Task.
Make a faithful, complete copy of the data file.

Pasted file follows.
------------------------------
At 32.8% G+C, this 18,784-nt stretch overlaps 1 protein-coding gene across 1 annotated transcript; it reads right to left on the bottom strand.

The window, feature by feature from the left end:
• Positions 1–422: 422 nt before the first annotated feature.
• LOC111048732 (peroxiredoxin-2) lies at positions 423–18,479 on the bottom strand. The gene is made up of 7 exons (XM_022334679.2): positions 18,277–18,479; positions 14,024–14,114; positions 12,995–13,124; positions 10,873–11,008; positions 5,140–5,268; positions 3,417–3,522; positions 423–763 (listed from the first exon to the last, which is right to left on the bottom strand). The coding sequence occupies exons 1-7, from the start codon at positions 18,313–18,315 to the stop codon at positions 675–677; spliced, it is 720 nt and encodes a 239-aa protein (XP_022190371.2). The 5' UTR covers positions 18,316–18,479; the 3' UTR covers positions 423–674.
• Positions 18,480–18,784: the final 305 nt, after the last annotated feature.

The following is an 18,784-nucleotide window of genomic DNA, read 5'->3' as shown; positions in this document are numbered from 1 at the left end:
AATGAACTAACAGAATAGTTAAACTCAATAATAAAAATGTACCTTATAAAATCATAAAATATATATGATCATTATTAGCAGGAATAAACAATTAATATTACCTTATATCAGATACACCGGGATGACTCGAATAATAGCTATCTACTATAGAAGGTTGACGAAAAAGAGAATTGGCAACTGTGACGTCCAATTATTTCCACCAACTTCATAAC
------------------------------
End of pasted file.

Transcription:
At 32.8% G+C, this 18,784-nt stretch overlaps 1 protein-coding gene across 1 annotated transcript; it reads right to left on the bottom strand.

The window, feature by feature from the left end:
• Positions 1–422: 422 nt before the first annotated feature.
• LOC111048732 (peroxiredoxin-2) lies at positions 423–18,479 on the bottom strand. The gene is made up of 7 exons (XM_022334679.2): positions 18,277–18,479; positions 14,024–14,114; positions 12,995–13,124; positions 10,873–11,008; positions 5,140–5,268; positions 3,417–3,522; positions 423–763 (listed from the first exon to the last, which is right to left on the bottom strand). The coding sequence occupies exons 1-7, from the start codon at positions 18,313–18,315 to the stop codon at positions 675–677; spliced, it is 720 nt and encodes a 239-aa protein (XP_022190371.2). The 5' UTR covers positions 18,316–18,479; the 3' UTR covers positions 423–674.
• Positions 18,480–18,784: the final 305 nt, after the last annotated feature.

The following is an 18,784-nucleotide window of genomic DNA, read 5'->3' as shown; positions in this document are numbered from 1 at the left end:
AATGAACTAACAGAATAGTTAAACTCAATAATAAAAATGTACCTTATAAAATCATAAAATATATATGATCATTATTAGCAGGAATAAACAATTAATATTACCTTATATCAGATACACCGGGATGACTCGAATAATAGCTATCTACTATAGAAGGTTGACGAAAAAGAGAATTGGCAACTGTGACGTCCAATTATTTCCACCAACTTCATAAC